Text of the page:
National's push for an inquiry into the Government's pandemic response this year focuses specifically on the Delta outbreak and its lead-up.
The main opposition party says it wants a royal commission to look at what was done to plan for a Delta outbreak in the community.
Leader Judith Collins contended: "There was no preparation, particularly in the health system for ICU units - the inability to actually prepare for that when other countries were doing it. There was no particular work started on any vaccine certificate."
Collins charged that the Government's response did not adapt to changing circumstances from the first year of the pandemic. Aspects that needed looking at included testing, the pace of the rollout, Māori vaccination rates, spending, transparency and communication.
Calling for an inquiry is a way of pointing out perceived shortcomings and piling political heat on the Government over what has previously happened, just as the party in power is trying keep the public focus on the now and near future.
Still, it does highlight some of the many issues that have floated along our pandemic river. In a constantly moving and multi-faceted crisis, their impact hasn't been adequately analysed.
The basic idea of official scrutiny of a Covid-19 response is not new. A parliamentary inquiry into the UK Government's handling of the pandemic there has already been held.
Two committees of MPs produced a highly critical report in October into the disastrous initial stages of Covid-19 in Britain.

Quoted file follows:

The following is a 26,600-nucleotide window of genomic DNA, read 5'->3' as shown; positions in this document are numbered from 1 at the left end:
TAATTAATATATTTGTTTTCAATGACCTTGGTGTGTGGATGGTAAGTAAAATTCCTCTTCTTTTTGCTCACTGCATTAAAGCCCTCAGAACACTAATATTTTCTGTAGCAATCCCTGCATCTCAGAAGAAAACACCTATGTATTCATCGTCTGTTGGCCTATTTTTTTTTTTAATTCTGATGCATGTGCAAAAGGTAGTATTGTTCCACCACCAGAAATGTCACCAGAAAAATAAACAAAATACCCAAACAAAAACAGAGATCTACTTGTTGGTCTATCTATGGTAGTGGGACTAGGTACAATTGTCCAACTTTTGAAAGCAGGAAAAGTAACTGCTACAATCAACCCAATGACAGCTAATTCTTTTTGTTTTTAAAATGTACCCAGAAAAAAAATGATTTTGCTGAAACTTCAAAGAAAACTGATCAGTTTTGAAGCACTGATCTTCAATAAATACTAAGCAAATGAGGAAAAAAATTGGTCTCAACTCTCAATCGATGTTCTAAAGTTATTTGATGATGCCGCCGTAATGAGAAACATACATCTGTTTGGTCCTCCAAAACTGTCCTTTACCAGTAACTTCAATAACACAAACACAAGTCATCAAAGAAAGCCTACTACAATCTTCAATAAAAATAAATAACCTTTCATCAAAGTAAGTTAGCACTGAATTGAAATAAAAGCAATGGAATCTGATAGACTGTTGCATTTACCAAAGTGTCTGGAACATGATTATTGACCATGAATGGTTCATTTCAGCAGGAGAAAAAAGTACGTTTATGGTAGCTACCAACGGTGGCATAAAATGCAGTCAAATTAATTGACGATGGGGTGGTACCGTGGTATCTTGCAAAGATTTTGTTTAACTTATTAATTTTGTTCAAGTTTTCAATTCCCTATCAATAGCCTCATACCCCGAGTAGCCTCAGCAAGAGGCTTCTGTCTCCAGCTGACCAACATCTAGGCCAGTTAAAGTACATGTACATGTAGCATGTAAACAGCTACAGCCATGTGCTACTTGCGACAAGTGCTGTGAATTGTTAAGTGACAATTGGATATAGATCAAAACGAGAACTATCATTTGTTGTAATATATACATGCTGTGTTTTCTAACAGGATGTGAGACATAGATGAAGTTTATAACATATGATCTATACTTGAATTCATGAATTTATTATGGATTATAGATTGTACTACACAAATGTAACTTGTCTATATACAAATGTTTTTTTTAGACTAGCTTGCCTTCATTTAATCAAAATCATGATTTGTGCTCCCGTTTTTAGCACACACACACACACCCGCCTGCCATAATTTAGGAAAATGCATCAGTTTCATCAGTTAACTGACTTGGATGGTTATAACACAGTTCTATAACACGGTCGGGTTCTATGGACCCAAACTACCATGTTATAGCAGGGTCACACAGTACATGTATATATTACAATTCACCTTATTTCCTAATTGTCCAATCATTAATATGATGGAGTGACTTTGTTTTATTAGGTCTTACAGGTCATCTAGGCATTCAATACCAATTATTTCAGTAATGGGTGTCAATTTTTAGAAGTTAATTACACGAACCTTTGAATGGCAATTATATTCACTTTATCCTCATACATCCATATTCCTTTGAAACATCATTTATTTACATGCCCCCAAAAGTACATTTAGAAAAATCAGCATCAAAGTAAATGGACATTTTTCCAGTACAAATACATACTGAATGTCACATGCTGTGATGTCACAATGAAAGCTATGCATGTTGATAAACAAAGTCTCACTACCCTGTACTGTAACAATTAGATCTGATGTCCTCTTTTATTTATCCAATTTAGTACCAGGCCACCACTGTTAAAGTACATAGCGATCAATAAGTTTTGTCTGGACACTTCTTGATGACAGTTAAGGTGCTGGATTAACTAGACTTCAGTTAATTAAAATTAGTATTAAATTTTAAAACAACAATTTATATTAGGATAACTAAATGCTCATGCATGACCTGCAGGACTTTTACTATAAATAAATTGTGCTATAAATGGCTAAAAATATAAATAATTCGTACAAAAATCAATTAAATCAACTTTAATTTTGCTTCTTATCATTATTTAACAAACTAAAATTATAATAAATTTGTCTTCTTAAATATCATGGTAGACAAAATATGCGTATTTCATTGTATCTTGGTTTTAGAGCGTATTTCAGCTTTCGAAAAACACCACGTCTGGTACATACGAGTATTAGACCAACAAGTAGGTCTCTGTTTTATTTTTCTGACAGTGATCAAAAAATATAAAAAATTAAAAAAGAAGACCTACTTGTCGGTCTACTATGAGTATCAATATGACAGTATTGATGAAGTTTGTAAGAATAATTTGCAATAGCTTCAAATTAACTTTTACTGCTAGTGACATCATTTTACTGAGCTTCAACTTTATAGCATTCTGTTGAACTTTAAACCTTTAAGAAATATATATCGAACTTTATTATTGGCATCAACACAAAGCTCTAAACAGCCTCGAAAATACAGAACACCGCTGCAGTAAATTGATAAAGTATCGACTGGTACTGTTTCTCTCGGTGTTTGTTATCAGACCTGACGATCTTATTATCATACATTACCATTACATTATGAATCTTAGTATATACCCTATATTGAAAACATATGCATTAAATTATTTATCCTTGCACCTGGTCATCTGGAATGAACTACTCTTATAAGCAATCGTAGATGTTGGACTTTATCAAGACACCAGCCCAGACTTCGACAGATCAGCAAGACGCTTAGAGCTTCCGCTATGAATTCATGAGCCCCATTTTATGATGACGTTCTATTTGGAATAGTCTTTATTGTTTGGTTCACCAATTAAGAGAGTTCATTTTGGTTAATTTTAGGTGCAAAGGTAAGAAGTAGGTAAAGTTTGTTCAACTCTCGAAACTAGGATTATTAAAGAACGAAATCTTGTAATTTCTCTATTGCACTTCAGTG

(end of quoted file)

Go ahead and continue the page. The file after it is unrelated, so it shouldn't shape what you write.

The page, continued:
New Zealand's response and outcomes have been completely different to Britain's. New Zealand has had 1285 cases and six deaths per one million people compared to the UK's 131,949 and 2056. This country is mostly known for elimination, long stretches of safe times, and a slow rollout; the UK for muddled restrictions, early vaccinations and "freedom day".
Yet both countries, as well as others, at some stage, will need independent, comprehensive reviews of what has occurred during the pandemic.
Such a review here would need to cover everything, not just a section of it.
Lessons need to be drawn about what worked and what didn't, and what we need to know to prepare for next time.
Having been lashed by a previous Sars coronavirus outbreak from China, several countries and territories in Asia had a headstart in understanding how to deal with this one.
Internationally, the pandemic response mostly continues to be country- and region-based when a more widely organised effort would be more effective against the virus. There are few signs a new pandemic would be dealt with in a more cooperative way.
In New Zealand we know that border closures and quick lockdown coupled with financial support are crucial initial responses and that access to medical equipment, staff and treatments are essential.
Here a review would need to consider questions such as whether health guidance to the public kept up with changing information overseas; whether restrictions criteria were too broad and bureaucratic; whether time bought by closed borders and the first lockdown was wasted in terms of improving the MIQ system and medical supplies; whether the vaccine rollout could have been quicker and different groups should have been prioritised.
There's a lot more besides that needs to be analysed so that we don't face the next pandemic from square one.
The desire to return to the comforts of normality work against the idea of stopping to assess past events.